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Publisher's Summary

Len Deighton's classic first novel, whose protagonist is a nameless spy - later christened Harry Palmer and made famous worldwide in the iconic 1960s film starring Michael Caine. The Ipcress File was not only Len Deighton's first novel, it was his first best seller and the story that broke the mould of thriller writing.

For the working class narrator, an apparently straightforward mission to find a missing biochemist becomes a journey to the heart of a dark and deadly conspiracy. The film of The Ipcress File gave Michael Caine one of his first and still most celebrated starring roles, while the novel itself has become a classic.

©2014 Len Deighton (P)2014 HarperCollins Publishers Limited

Critic Reviews

"A spy story with a difference." (Observer)
"A masteroffictional espionage." (Daily Mail)
"The poet of the spy story.' Sunday Times‘The Ipcress File helped change the shape of the espionage thriller... the prose is still as crisp and fresh as ever... there is an infectious energy about this book which makes it a joy to read, or re-read." (Daily Telegraph)
"The self-conscious cool of Deighton's writing has dated in the best way possible... a stone-cold cold war classic." (Guardian)
"Deighton is so far in the front of other writers in the field that they are not even in sight'" (Sunday Times)
"Nobody now seriously doubts that Deighton is the most credible of all the spysmiths" (The Scotsman)
"Regarded as the cold war spy thriller that made all subsequent examples of the genre possible... however much of a classic the film is, the book is a completely different proposition. It's more intricate and far superior... a must for anyone who likes this kind of fiction." (Loaded)

What members say

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  • H. Tollyfield
  • 04-05-14

A great classic

This is not a book for listening to when you're going to sleep as you have to pay attention to the detail of this complex plot, but it is a rewarding listen. There is far more to this story than was included in the film. For anyone who remembers the 60's it takes you back to the atmosphere of the time, both in terms of lifestyle and the ever present cold war paranoia. It is very well read by James Lailey who, I'm pleased to say, doesn't attempt to imitate Michael Caine, but does give the hero the right working class voice - essential in a story which is as much about the overturning of the upper class establishment as it is about the world of spies and spying.

3 of 3 people found this review helpful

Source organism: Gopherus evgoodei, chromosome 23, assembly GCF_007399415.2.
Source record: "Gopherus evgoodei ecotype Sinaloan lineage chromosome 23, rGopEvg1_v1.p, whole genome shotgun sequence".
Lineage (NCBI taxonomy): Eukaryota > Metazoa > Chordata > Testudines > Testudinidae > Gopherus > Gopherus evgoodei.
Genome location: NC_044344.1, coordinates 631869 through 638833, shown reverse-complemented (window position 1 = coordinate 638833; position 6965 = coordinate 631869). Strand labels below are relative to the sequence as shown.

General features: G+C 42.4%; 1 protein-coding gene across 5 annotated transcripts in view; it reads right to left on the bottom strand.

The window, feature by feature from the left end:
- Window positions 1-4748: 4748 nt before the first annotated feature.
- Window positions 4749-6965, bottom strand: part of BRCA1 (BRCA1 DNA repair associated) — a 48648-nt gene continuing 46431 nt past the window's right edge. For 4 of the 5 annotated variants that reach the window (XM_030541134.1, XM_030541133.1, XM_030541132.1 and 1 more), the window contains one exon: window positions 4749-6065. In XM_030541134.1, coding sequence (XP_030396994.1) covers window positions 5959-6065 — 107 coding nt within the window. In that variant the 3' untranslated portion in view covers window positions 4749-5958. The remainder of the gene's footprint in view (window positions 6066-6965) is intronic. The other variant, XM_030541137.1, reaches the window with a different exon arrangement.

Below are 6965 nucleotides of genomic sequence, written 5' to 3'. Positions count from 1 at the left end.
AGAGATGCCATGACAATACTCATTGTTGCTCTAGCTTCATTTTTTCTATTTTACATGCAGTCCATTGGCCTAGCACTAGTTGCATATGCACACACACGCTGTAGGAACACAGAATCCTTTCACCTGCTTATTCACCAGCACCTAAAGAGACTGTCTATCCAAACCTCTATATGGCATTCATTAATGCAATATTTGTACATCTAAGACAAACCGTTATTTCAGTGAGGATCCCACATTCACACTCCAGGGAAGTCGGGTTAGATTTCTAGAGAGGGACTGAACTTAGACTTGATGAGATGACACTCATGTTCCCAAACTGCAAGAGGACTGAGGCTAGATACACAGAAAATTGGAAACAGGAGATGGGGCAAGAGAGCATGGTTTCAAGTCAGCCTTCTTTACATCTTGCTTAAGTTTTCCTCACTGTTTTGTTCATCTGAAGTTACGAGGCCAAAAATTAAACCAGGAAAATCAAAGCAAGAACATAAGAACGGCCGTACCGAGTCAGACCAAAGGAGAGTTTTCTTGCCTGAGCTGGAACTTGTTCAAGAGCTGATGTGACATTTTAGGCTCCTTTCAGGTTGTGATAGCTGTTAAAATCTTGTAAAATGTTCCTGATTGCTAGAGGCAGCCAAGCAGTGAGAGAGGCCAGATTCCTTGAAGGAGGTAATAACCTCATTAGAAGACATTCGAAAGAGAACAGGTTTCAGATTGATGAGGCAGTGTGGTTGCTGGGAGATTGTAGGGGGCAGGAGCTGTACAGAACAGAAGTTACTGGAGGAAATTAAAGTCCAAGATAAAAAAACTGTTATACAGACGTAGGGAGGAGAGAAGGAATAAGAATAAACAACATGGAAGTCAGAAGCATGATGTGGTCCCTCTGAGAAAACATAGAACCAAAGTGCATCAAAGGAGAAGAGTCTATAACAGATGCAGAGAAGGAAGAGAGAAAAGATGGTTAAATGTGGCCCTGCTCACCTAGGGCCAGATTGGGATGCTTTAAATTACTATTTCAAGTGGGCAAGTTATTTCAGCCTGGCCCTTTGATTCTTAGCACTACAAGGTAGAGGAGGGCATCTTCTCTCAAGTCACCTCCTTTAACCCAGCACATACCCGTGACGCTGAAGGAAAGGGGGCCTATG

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  • Amazon Customer
  • 07-27-14

Superb!

What did you like most about The Ipcress File?

Cracking story well read.

What other book might you compare The Ipcress File to, and why?

Similar to the best of John le Carre. Same subtlety, good writing and non-heroic hero.

What does James Lailey bring to the story that you wouldn’t experience if you had only read the book?

His reading did make me smile with its hint of Michael Caine who played the main character in the film.

Was there a moment in the book that particularly moved you?

It's not really that kind of book.

Any additional comments?

I've read this book before and seen the film and I never tire of it. I shall give it a few years and listen again.

2 of 2 people found this review helpful

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  • A. Curtis
  • 06-26-17

Brilliant narrated classic

Would you listen to The Ipcress File again? Why?

A very stylish, very well written Cold War thriller. It's so well narrated that I would certainly listen again

What did you like best about this story?

I really love the way conversation is written. And the very vivid 1960's London.

Which scene did you most enjoy?

I really loved any time the narrator (Harry Palmer!) talks to Ross.

Was there a moment in the book that particularly moved you?

It's not an emotional book, but draws you in.

Any additional comments?

Wonderful Cold War book, full of little comments and styles of the day. It has a lovely clash with the public school old guard and the cheeky smart working class Harry. Also, the narrator on this book does a fantastic job, it's Michael Caine enough, but not a copy. Plus the other characters are wonderfully read. Really enjoyable spy drama.

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  • R. Hunter
  • 03-08-16

Good but convoluted.

Good story but difficult to follow and very convoluted. Great narration though and the book is quite engaging. Deightons SSGB is a better read.